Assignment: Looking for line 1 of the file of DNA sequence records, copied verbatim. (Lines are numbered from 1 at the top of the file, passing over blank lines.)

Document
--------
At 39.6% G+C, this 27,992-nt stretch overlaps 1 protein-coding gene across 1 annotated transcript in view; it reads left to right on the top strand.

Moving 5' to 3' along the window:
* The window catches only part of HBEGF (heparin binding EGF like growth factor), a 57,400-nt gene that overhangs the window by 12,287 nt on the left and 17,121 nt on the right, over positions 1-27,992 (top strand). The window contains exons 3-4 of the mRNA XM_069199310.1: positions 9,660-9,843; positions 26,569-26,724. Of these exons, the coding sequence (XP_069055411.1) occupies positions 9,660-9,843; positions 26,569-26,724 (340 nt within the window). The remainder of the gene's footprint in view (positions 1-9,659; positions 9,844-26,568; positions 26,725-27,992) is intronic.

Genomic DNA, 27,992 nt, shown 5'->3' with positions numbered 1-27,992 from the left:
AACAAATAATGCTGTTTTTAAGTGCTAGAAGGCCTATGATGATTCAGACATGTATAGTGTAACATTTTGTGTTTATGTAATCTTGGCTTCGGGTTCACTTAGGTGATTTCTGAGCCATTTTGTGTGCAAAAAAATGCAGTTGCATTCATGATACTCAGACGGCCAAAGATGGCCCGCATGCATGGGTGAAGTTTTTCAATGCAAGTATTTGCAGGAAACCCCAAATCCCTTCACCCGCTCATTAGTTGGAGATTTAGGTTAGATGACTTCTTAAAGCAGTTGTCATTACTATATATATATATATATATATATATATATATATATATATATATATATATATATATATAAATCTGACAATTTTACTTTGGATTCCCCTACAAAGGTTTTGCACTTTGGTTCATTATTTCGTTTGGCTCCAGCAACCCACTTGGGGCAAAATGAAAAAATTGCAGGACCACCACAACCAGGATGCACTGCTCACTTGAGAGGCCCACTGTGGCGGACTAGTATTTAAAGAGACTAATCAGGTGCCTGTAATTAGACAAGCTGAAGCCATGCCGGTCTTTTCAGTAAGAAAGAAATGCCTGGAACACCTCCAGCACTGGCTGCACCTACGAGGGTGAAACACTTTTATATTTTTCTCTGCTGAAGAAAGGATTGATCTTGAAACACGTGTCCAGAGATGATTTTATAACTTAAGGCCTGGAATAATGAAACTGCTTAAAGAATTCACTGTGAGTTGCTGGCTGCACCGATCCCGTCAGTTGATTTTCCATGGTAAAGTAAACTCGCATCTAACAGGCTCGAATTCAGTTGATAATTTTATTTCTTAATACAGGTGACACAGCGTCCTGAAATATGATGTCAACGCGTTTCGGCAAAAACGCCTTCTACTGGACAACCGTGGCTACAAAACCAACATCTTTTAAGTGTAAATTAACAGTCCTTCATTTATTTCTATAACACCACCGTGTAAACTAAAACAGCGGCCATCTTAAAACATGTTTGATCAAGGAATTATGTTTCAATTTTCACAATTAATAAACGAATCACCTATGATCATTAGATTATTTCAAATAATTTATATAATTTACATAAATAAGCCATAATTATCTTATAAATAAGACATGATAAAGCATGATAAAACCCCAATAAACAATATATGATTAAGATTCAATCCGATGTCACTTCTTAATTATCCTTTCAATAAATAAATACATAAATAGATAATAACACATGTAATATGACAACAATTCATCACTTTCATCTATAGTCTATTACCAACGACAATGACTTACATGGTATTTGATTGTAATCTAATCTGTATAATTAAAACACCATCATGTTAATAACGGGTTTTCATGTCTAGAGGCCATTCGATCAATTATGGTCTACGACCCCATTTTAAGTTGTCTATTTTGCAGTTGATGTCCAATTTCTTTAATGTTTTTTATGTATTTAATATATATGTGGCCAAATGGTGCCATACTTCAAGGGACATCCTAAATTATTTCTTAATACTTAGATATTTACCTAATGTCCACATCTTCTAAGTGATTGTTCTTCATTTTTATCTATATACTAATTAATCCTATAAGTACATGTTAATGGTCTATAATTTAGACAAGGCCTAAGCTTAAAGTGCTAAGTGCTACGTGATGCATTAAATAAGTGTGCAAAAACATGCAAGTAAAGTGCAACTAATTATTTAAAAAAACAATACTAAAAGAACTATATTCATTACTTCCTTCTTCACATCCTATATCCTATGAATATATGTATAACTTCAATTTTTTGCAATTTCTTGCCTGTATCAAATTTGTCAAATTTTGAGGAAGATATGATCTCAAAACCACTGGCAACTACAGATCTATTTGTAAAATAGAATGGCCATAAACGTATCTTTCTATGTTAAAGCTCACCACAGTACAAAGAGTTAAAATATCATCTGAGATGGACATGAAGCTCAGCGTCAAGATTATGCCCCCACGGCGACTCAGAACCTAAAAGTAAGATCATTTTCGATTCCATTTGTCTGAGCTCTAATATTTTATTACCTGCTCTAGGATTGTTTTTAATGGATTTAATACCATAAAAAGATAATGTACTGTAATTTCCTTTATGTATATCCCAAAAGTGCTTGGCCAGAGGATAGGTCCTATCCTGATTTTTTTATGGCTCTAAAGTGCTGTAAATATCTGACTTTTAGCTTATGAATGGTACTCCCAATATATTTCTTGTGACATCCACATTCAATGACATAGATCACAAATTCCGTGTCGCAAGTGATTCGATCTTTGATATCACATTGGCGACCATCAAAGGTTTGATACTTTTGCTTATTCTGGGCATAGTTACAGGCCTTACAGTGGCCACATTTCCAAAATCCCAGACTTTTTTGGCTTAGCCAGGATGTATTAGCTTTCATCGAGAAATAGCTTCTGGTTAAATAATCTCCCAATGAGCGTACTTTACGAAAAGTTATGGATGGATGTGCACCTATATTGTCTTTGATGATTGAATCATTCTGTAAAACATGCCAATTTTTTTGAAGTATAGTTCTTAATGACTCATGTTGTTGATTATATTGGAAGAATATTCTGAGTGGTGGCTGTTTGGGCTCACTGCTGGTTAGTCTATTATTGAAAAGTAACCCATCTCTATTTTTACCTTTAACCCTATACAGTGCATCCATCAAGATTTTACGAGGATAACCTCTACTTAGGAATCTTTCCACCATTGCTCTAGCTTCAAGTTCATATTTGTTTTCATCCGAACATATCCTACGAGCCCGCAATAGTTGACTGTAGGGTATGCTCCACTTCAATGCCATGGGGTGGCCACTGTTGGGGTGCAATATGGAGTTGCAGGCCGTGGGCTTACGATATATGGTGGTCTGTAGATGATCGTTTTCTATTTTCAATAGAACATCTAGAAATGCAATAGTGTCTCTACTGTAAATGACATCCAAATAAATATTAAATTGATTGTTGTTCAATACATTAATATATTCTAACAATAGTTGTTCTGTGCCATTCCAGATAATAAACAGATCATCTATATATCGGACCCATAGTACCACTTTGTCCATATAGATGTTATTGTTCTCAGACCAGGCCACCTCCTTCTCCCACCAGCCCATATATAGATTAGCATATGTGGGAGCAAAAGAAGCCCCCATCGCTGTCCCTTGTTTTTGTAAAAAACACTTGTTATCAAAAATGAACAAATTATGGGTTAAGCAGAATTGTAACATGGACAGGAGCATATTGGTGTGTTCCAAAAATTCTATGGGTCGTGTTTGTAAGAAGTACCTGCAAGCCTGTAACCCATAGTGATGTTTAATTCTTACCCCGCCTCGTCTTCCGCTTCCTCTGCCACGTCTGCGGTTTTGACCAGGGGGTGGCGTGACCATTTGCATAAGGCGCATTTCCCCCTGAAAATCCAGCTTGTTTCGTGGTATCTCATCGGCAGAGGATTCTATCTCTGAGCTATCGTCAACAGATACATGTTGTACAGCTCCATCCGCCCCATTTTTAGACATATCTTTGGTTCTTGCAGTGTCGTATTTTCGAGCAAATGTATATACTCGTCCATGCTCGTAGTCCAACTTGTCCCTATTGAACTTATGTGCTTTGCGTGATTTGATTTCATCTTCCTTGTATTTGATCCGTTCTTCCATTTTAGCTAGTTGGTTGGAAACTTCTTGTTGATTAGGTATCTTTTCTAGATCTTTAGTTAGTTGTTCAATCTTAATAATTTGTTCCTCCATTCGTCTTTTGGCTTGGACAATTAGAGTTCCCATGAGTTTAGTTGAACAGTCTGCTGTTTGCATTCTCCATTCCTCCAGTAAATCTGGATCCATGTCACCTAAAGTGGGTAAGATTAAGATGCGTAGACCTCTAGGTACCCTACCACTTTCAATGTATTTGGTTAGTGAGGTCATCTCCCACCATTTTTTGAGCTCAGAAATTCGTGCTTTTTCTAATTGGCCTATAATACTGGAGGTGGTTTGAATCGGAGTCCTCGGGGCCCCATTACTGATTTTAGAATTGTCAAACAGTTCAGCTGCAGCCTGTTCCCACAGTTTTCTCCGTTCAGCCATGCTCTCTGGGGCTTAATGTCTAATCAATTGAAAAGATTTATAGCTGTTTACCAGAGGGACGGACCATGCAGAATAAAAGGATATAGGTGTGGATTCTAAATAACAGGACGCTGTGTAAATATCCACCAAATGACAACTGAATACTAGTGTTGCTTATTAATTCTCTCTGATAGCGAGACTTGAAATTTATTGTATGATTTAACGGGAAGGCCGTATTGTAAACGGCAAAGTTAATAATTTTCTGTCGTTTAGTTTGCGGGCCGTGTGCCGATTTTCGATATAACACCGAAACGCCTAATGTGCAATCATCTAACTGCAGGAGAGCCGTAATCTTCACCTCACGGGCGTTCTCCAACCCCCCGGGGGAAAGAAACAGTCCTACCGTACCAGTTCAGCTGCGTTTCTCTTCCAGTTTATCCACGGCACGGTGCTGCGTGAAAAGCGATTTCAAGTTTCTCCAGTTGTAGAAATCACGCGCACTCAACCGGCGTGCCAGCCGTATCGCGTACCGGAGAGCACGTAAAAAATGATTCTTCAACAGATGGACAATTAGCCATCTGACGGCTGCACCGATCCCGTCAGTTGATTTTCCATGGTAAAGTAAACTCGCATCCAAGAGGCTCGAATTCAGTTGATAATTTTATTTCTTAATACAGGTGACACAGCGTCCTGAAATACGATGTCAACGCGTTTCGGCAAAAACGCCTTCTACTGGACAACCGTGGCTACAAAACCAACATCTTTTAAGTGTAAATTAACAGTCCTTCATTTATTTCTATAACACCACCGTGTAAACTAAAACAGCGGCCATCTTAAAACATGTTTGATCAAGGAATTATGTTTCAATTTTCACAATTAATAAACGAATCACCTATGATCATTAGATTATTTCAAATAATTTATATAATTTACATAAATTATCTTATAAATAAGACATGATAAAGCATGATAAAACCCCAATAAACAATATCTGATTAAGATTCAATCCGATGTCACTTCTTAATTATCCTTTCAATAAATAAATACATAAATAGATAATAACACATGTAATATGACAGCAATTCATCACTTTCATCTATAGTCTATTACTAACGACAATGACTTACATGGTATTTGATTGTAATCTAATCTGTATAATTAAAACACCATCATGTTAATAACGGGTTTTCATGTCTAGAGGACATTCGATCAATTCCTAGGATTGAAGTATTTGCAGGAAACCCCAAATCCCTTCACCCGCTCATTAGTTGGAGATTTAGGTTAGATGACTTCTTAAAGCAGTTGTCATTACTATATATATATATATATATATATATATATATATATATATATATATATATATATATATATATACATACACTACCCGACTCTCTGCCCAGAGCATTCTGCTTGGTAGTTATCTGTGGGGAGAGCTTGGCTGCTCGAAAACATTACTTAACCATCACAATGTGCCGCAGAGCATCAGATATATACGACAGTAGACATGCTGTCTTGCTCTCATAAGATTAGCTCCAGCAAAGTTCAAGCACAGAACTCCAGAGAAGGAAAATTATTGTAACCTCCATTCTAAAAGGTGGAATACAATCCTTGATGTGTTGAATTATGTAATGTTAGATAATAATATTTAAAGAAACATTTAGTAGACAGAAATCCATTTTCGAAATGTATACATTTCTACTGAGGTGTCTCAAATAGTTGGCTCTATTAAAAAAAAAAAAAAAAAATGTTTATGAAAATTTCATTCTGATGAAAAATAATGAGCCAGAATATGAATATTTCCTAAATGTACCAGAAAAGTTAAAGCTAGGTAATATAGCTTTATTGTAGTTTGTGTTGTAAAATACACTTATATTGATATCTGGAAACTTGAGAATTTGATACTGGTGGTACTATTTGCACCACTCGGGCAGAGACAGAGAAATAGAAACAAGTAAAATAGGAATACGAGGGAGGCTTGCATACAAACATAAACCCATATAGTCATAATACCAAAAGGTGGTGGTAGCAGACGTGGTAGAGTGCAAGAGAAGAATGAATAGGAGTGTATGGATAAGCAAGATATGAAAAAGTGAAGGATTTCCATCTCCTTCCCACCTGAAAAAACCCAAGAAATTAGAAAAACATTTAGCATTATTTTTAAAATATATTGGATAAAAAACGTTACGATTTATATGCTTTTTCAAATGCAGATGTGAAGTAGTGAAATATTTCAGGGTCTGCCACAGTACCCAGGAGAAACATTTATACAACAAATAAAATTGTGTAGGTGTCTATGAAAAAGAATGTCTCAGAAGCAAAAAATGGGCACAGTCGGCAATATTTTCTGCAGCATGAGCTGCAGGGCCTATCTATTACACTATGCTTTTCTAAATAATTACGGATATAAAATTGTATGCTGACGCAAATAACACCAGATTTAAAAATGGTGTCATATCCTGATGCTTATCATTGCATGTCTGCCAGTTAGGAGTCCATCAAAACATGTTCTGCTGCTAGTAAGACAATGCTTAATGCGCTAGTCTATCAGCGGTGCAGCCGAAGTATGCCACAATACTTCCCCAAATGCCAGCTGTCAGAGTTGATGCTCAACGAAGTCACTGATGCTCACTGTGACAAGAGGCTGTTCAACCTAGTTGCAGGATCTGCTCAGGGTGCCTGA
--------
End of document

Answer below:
At 39.6% G+C, this 27,992-nt stretch overlaps 1 protein-coding gene across 1 annotated transcript in view; it reads left to right on the top strand.